By Helen O’ Hanlon

Barriers to Learning – Part Three


Societally, perfectionism is encouraged from a young age; be good, work hard and never give up. An individual who is described as a perfectionist is generally being labelled with this term in a positive light, the desire to meet high standards with our horses and ourselves is laudable, but it can also be problematic and act as a barrier to learning.

The constant need for perfectionism can leave us in a constant state of striving and forces us from the present into the past or future, desperately scanning for threats to our perfectionism. When we are in a constant state of striving, it causes us to lose touch with the present moment and it does not allow time to savour in our successes and achievements. For long term motivation we need to savour our successes before moving onto our next goal or project.

When we operate in a state of wanting perfectionism it shuts down many learning opportunities and can eradicate any risk-taking behaviours. When we take risks, it could mean that we might get something wrong and stray away from our desired state of perfectionism, this limits our choices and behaviours, but also shuts down opportunities to learn new things and develop our practices (Kohn, 1999). When we strive for perfectionism it repeatedly steals our joy, this is often manifested in the form of people looking back on their career and remarking that at the time of monumental achievements they did not savour their success. Our joy as equestrians is not a destination, but rather a practice whereby we recognise and savour the positives on a daily basis. Failure and making mistakes are part of learning, one cannot exist without the other.

The need for perfectionism often worsens with the more success we have attained. We hear so many stories of equestrians that always wear the same socks or put on the same boot first, which is often humorous and in operation at an unconscious level, however it can be useful to unpack some of our actions and assess what values and beliefs they reveal.  Do we believe our success is dependent on outside influences? as opposed to depending on our ability to control what we can and authentically flex to the horsemanship challenges that arise. It is easy to take risks when we have no track record, nothing to prove and no outside pressure. 

A mindset makeover can be a beneficial tool to launch in the face of perfectionism pressure. The notion of fixed and growth mindsets has been hugely popularised by Carol Dweck – professor of psychology at Stanford University. Dweck believes that two types of mindset exist, the fixed mindset and the growth mindset. The fixed mindset relies on the idea of talent and ability as a finite resource. Furthermore, effort is not seen as having influence over an outcome and in essence causes us to abandon our sense of autonomy. The fixed mindset sounds like ‘I’ll never get it.’, ‘I am just not talented enough to be successful with horses.’ Or ‘It doesn’t matter how much I try I will never be able to understand my horse.’.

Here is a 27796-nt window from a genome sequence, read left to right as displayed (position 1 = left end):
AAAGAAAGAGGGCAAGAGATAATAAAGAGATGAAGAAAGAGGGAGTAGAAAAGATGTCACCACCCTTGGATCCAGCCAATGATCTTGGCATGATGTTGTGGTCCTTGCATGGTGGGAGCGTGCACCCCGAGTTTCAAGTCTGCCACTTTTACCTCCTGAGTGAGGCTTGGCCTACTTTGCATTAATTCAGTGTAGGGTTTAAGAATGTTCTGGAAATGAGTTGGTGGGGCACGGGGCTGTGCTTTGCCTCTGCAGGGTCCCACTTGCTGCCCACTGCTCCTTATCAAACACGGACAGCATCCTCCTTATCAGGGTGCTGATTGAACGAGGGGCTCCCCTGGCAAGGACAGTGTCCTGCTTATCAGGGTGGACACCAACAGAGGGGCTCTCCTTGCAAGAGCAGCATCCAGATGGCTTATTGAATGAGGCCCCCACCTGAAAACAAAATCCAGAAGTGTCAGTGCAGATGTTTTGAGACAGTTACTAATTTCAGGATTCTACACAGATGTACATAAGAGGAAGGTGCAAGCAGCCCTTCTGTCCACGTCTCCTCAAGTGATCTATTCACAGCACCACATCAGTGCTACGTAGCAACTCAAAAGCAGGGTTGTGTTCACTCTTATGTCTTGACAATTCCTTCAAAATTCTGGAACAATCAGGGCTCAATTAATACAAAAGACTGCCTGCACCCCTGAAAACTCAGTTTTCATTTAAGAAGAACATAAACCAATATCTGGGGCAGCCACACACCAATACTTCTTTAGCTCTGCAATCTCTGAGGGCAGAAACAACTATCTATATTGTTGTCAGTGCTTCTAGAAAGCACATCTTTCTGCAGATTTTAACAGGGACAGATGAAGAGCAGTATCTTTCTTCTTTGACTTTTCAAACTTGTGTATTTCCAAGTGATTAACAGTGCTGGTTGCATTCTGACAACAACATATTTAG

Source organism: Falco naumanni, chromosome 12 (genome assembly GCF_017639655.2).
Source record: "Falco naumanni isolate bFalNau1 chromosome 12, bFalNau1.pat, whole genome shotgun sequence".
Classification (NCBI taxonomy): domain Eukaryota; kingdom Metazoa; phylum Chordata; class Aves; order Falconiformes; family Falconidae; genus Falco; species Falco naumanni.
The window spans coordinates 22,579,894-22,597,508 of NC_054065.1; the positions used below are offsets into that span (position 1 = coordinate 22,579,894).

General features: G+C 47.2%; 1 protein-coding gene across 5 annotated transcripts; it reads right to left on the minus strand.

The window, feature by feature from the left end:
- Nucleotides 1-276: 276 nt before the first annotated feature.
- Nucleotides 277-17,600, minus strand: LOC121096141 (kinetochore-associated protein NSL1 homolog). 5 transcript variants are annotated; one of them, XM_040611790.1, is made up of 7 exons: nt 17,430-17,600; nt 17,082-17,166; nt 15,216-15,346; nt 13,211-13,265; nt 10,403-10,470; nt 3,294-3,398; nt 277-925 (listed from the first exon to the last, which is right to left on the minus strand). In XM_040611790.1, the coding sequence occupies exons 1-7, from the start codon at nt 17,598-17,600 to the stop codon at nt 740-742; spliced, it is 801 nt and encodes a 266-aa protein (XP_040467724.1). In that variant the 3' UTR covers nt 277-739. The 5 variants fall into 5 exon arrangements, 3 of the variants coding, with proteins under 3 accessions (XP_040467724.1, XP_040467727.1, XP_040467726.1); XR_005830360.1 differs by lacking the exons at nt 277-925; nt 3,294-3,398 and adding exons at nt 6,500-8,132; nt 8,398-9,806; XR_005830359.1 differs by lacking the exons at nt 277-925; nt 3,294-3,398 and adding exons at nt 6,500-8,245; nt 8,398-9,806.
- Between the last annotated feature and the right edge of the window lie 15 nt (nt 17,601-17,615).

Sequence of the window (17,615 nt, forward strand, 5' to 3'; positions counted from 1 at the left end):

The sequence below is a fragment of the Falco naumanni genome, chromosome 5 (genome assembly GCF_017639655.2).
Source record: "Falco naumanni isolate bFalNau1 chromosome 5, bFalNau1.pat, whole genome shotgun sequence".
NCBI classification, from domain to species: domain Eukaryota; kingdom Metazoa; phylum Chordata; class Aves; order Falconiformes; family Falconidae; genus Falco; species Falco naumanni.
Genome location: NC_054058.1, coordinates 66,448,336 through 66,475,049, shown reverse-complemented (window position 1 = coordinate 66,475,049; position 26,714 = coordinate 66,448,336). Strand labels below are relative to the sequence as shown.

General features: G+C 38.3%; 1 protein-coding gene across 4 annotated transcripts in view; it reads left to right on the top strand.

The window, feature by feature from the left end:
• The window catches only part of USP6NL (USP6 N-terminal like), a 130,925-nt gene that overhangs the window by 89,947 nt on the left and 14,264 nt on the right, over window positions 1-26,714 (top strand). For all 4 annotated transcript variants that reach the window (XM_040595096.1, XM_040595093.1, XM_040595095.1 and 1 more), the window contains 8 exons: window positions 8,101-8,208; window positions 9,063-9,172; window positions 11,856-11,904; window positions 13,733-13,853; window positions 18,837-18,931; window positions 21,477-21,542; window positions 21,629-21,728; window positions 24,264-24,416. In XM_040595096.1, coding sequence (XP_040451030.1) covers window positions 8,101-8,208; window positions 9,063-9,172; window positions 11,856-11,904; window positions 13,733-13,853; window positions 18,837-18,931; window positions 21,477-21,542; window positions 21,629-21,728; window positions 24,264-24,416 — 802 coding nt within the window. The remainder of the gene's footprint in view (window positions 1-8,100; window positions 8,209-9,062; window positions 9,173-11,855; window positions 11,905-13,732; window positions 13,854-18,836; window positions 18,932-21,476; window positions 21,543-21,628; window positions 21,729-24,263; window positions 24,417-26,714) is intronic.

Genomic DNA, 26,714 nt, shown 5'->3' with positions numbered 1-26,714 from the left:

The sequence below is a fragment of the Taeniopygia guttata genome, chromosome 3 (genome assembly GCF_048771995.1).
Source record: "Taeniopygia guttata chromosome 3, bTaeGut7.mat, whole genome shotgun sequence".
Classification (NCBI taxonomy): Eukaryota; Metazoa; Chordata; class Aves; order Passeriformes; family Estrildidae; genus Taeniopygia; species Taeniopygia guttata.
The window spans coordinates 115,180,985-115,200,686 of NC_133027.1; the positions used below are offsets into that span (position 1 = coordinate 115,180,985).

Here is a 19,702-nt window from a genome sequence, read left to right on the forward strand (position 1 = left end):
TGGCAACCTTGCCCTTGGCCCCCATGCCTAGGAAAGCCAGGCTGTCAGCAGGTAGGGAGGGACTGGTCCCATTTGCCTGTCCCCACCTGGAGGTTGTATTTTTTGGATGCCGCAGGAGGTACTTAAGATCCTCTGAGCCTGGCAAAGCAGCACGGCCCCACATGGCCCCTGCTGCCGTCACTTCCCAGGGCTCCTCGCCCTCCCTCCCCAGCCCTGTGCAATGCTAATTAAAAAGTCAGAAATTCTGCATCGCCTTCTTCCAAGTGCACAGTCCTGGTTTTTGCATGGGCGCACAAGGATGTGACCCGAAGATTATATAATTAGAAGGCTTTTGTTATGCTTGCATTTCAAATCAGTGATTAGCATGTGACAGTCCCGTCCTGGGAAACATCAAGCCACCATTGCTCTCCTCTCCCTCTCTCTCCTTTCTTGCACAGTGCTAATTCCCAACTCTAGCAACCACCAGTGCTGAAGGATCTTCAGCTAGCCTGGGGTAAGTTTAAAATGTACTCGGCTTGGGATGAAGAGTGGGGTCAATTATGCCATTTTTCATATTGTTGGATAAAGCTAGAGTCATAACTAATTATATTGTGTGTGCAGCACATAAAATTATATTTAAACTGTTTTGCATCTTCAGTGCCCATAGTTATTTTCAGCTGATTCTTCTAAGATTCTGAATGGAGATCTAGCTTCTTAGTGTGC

The growth mindset celebrates the idea that I may not be there ‘yet’, but ‘I can achieve my goals if I work hard and put effort in’. When we embody the growth mindset it allows us freedom within our learning process and helps us to avoid the perfectionism trap (Dweck, 2012). We do not need to be perfect to succeed, in fact perfectionism is a threat to our success.

In a bid to move away from the need for perfectionism we can strive to be ‘Good Enough’. The renowned psychoanalyst Donald Winnicott coined the term ‘The Good Enough Parent’ whereby parents will never get things perfectly right in every moment, but when they get things good enough most of the time, they are creating a secure solid base for their children, one where the child can thrive and develop. This gives rise to my concept of ‘The Good Enough Equestrian’. As with all sports we will not get everything correct all of the time, after all equestrianism pairs two sentient creatures who do not speak the same language in partnership, there are bound to be some miscommunications and that is perfectly normal.

If we spoke to a number of Olympic winning equestrians, they would all volunteer parts of their performance that was short of ‘perfect’, but they still won an Olympic medal so their performance was clearly ‘good enough’ to win a medal but most definitely not perfect and free from any error. 

This constant need for perfectionism is not always our fault, high standards are expected from parents, care givers, teachers, coaches and instructors, of course it is good to set the bar high and want the best from our students and clients, but when we rank those we work with solely on their performance, their value can easily be attached solely to performance and not the individual as a whole (Kohn, 1990). Living up to the need to be the perfect athlete or equestrian leaves very little room for development and evolution and can be a hugely claustrophobic space to exist in. We need to give ourselves and our clients the space to make mistakes, learn and grow. Active learning cannot exist within a space that demands perfection. Striving for perfectionism not only steals our joy as equestrians, it creates a cycle of never feeling enough. Our horses are sentient beings that so easily feel our intentions and emotions. Auditing our mental and emotional state is beneficial to both horse and human.

So next time you feel yourself or your clients measuring up short, remember that we are all human and need to be accepted as flawed individuals for us to thrive and develop.


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